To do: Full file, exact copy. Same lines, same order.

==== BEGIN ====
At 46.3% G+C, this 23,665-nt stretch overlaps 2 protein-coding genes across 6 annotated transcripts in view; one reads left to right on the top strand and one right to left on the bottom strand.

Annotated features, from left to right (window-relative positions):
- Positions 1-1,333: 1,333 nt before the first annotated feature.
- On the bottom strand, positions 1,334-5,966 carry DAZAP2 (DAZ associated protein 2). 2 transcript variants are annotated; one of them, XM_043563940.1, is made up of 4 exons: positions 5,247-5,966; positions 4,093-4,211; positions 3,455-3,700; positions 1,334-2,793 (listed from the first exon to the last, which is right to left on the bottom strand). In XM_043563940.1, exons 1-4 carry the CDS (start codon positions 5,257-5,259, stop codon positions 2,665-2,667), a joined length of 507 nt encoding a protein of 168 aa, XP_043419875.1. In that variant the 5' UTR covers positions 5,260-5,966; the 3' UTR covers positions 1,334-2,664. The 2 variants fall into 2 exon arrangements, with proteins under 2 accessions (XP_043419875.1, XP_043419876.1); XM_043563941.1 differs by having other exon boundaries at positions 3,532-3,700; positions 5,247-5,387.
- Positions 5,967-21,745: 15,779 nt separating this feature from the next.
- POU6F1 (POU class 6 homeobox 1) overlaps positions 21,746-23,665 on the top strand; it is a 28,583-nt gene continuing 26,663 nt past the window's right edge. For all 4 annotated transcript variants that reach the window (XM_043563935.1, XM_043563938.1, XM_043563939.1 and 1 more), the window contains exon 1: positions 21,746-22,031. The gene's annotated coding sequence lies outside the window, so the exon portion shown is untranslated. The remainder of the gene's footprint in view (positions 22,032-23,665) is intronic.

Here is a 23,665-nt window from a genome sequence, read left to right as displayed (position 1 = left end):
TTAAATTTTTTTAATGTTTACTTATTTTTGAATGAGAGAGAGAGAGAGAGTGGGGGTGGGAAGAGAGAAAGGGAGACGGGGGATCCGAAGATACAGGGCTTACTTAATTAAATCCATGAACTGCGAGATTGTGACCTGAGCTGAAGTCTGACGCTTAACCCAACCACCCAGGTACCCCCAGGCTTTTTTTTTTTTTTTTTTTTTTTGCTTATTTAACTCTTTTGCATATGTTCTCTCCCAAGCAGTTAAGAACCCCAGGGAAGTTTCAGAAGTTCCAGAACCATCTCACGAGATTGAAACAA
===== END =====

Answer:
At 46.3% G+C, this 23,665-nt stretch overlaps 2 protein-coding genes across 6 annotated transcripts in view; one reads left to right on the top strand and one right to left on the bottom strand.

Annotated features, from left to right (window-relative positions):
- Positions 1-1,333: 1,333 nt before the first annotated feature.
- On the bottom strand, positions 1,334-5,966 carry DAZAP2 (DAZ associated protein 2). 2 transcript variants are annotated; one of them, XM_043563940.1, is made up of 4 exons: positions 5,247-5,966; positions 4,093-4,211; positions 3,455-3,700; positions 1,334-2,793 (listed from the first exon to the last, which is right to left on the bottom strand). In XM_043563940.1, exons 1-4 carry the CDS (start codon positions 5,257-5,259, stop codon positions 2,665-2,667), a joined length of 507 nt encoding a protein of 168 aa, XP_043419875.1. In that variant the 5' UTR covers positions 5,260-5,966; the 3' UTR covers positions 1,334-2,664. The 2 variants fall into 2 exon arrangements, with proteins under 2 accessions (XP_043419875.1, XP_043419876.1); XM_043563941.1 differs by having other exon boundaries at positions 3,532-3,700; positions 5,247-5,387.
- Positions 5,967-21,745: 15,779 nt separating this feature from the next.
- POU6F1 (POU class 6 homeobox 1) overlaps positions 21,746-23,665 on the top strand; it is a 28,583-nt gene continuing 26,663 nt past the window's right edge. For all 4 annotated transcript variants that reach the window (XM_043563935.1, XM_043563938.1, XM_043563939.1 and 1 more), the window contains exon 1: positions 21,746-22,031. The gene's annotated coding sequence lies outside the window, so the exon portion shown is untranslated. The remainder of the gene's footprint in view (positions 22,032-23,665) is intronic.

Here is a 23,665-nt window from a genome sequence, read left to right as displayed (position 1 = left end):
TTAAATTTTTTTAATGTTTACTTATTTTTGAATGAGAGAGAGAGAGAGAGTGGGGGTGGGAAGAGAGAAAGGGAGACGGGGGATCCGAAGATACAGGGCTTACTTAATTAAATCCATGAACTGCGAGATTGTGACCTGAGCTGAAGTCTGACGCTTAACCCAACCACCCAGGTACCCCCAGGCTTTTTTTTTTTTTTTTTTTTTTTGCTTATTTAACTCTTTTGCATATGTTCTCTCCCAAGCAGTTAAGAACCCCAGGGAAGTTTCAGAAGTTCCAGAACCATCTCACGAGATTGAAACAA